When You Have Money, Coping and Recovery Change

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When You Have Money, Coping and Recovery Change

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matterhorn-918442_640Last week, I saw a headline about Sheryl Sandberg, the COO of Facebook, and the possibility she's dating. Sandberg's husband died suddenly in May of 2015.

The headline, of course, focused on whether or not it's too soon for Sandberg, the mother of two children, to begin dating.

I think the press missed the mark on this one.

Sandberg is enjoying life again after losing love. That is fantastic. I don't think anyone of us would begrudge her that.

The real story, I believe, is how the resources from wealth and affluence change the recovery and coping process.

I also do not begrudge Sandberg's wealth -- she works hard. But her wealth and her connections make grieving and recovery different. She had a team of grief counselors available to help her and her children. She can hire more help easily and quickly which frees up her time to be more available to her children. I imagine her accountant and her attorney closed out her husband's estate, with regular updates to her on their progress. I can't imagine she contacted the funeral home to request copies of her husband's death certificate. We return to work after a three-day bereavement leave, making those awful phone calls from that public place also known as our office cube. We're also worrying and stressing about money, especially when a spouse dies.

A loss not only sends us into a state of grieving but also into the state of scrambling. The grieving leaves us longing. The scrambling leaves us exhausted. Wealth insulates from the awful tasks and challenges that can go hand-in-hand with loss and which add to the already difficult process of grieving.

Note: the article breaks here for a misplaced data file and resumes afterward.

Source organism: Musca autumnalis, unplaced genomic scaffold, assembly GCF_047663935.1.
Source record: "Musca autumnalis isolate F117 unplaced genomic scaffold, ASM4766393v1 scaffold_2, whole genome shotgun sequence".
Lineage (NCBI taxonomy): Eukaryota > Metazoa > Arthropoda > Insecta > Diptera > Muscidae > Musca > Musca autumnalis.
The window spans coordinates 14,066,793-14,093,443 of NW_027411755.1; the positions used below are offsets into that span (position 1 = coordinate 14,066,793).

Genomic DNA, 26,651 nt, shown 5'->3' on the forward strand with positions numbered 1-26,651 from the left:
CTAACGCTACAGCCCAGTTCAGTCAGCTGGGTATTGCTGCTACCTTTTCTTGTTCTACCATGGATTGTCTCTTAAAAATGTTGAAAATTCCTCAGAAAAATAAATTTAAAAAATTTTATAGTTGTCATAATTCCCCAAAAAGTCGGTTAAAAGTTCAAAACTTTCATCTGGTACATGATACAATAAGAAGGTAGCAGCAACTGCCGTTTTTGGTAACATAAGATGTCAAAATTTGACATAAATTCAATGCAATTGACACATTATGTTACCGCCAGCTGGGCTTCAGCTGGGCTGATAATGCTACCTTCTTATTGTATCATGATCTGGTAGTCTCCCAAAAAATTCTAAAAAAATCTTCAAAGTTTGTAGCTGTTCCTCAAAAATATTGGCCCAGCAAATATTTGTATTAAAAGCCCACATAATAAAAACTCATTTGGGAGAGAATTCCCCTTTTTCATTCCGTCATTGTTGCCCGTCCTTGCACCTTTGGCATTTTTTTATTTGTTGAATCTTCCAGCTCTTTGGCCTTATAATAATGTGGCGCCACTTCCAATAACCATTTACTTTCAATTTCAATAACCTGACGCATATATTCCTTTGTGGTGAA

While the emotions Sandberg experiences as she grieves are similar to ours, her ability to transition back into enjoying life is different than ours. Let's make sure we keep that perspective when we share the story of how someone recovers after a loss. Wealth changes the real story.

Rebuilding your life gets easier when you have the money to buy the tools and, ever better, know the tool makers.

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Jean

I believe you are SOOOO right Denise. Yes, money can't buy happiness or love, but a lack of financial resources can add to the stress and a lack of time to accomplish all that is needed, just spreads one too thin... add grief to the mix after some long months or years of caregiving.... potential health risks both physical and mental could easily arise too.

Desiree

Its true. Money- or the lack of it- can change very many things. Whether those changes are for the better, I think depends alot on the individual. A person with great wealth, but a lack of internal resources ( such as a strong moral center, patience, compassion, and fortitude) may find that all that money, while helpful, can only help just so much. I wonder sometimes if it's really worth it.